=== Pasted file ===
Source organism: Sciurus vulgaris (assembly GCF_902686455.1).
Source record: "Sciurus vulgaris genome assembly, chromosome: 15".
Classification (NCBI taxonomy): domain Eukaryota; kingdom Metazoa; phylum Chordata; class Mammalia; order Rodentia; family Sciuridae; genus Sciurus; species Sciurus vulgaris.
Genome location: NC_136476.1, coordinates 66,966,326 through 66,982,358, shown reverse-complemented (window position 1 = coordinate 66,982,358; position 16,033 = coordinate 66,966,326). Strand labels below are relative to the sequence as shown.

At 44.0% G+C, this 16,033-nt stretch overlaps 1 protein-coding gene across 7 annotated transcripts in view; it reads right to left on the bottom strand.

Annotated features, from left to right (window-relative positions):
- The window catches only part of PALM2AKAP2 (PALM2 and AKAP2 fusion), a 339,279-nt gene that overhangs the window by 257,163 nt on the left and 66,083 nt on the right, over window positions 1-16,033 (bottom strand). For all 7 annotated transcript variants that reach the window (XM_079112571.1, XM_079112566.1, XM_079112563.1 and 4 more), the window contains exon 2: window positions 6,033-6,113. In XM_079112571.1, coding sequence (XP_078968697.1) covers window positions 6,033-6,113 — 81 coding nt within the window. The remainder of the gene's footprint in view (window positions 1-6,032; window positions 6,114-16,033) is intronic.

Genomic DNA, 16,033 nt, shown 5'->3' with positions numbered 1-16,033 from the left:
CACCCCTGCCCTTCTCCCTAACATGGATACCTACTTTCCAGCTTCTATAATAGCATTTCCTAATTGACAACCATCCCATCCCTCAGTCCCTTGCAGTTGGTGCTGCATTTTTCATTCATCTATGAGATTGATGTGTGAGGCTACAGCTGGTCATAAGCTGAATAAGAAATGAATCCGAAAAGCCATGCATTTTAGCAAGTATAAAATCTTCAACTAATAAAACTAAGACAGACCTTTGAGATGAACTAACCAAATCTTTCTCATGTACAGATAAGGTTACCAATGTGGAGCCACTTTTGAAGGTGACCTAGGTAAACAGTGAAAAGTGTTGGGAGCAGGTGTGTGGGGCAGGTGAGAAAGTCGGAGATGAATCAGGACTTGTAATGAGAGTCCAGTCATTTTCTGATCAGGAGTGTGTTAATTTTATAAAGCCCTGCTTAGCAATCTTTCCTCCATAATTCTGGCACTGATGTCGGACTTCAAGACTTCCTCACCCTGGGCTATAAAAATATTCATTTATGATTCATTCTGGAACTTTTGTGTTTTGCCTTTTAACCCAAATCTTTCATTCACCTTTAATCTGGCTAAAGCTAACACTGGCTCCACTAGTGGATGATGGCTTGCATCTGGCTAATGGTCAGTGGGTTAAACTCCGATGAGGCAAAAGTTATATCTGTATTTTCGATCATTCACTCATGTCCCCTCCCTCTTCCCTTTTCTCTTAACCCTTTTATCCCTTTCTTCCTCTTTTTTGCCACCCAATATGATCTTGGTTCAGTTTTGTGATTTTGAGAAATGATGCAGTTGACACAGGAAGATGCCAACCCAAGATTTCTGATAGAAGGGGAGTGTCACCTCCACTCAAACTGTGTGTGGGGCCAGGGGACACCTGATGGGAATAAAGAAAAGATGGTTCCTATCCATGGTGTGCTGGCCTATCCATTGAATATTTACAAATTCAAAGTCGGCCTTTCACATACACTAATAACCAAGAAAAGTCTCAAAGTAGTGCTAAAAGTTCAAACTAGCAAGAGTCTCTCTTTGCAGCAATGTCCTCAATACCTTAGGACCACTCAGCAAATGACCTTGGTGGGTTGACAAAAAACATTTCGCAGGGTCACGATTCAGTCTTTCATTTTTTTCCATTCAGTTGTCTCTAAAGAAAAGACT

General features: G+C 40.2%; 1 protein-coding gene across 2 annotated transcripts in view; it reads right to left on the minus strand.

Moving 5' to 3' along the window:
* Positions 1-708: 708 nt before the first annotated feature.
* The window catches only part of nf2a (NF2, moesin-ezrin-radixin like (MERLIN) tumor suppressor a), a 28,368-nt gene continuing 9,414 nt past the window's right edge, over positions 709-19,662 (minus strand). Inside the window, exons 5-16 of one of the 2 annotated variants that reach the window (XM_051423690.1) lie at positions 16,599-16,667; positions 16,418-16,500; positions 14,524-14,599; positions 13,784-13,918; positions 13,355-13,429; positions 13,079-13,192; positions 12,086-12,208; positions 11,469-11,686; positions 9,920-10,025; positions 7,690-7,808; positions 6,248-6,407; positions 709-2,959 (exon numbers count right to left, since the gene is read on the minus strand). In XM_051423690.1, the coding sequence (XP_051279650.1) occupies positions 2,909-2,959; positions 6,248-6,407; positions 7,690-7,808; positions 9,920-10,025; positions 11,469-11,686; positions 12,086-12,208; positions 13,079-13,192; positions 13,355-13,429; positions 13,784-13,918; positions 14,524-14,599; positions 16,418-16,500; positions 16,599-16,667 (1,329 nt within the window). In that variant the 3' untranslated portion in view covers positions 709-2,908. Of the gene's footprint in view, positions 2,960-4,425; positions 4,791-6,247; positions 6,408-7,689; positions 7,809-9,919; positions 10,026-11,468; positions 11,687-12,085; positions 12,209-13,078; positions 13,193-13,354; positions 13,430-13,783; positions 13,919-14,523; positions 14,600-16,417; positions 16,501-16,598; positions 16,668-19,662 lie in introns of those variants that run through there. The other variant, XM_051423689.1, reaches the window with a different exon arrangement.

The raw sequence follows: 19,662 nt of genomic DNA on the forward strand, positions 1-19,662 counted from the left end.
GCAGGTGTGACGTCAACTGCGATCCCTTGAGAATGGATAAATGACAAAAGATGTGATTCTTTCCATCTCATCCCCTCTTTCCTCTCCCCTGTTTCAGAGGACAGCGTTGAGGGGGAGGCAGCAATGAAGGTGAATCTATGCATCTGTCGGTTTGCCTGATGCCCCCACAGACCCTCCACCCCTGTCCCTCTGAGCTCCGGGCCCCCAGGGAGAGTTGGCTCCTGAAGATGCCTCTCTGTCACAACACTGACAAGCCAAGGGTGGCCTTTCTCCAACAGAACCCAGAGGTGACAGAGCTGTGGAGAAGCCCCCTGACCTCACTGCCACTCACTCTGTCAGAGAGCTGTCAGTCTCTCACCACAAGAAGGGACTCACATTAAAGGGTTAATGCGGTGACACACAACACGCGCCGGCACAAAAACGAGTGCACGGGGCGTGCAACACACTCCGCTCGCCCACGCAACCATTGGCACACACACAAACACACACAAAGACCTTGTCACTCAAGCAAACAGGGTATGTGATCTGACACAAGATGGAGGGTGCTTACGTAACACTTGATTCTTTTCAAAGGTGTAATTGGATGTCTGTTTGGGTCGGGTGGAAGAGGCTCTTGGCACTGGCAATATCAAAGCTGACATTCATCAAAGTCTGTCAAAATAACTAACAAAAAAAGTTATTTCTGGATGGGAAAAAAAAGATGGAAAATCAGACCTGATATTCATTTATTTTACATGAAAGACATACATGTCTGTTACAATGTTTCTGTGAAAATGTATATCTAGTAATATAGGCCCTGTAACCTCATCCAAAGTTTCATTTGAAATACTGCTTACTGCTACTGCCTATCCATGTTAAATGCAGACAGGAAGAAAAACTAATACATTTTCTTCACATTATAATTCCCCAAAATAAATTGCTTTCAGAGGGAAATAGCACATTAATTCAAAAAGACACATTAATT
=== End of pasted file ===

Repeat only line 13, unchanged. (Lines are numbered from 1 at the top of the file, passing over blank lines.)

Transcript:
* The window catches only part of nf2a (NF2, moesin-ezrin-radixin like (MERLIN) tumor suppressor a), a 28,368-nt gene continuing 9,414 nt past the window's right edge, over positions 709-19,662 (minus strand). Inside the window, exons 5-16 of one of the 2 annotated variants that reach the window (XM_051423690.1) lie at positions 16,599-16,667; positions 16,418-16,500; positions 14,524-14,599; positions 13,784-13,918; positions 13,355-13,429; positions 13,079-13,192; positions 12,086-12,208; positions 11,469-11,686; positions 9,920-10,025; positions 7,690-7,808; positions 6,248-6,407; positions 709-2,959 (exon numbers count right to left, since the gene is read on the minus strand). In XM_051423690.1, the coding sequence (XP_051279650.1) occupies positions 2,909-2,959; positions 6,248-6,407; positions 7,690-7,808; positions 9,920-10,025; positions 11,469-11,686; positions 12,086-12,208; positions 13,079-13,192; positions 13,355-13,429; positions 13,784-13,918; positions 14,524-14,599; positions 16,418-16,500; positions 16,599-16,667 (1,329 nt within the window). In that variant the 3' untranslated portion in view covers positions 709-2,908. Of the gene's footprint in view, positions 2,960-4,425; positions 4,791-6,247; positions 6,408-7,689; positions 7,809-9,919; positions 10,026-11,468; positions 11,687-12,085; positions 12,209-13,078; positions 13,193-13,354; positions 13,430-13,783; positions 13,919-14,523; positions 14,600-16,417; positions 16,501-16,598; positions 16,668-19,662 lie in introns of those variants that run through there. The other variant, XM_051423689.1, reaches the window with a different exon arrangement.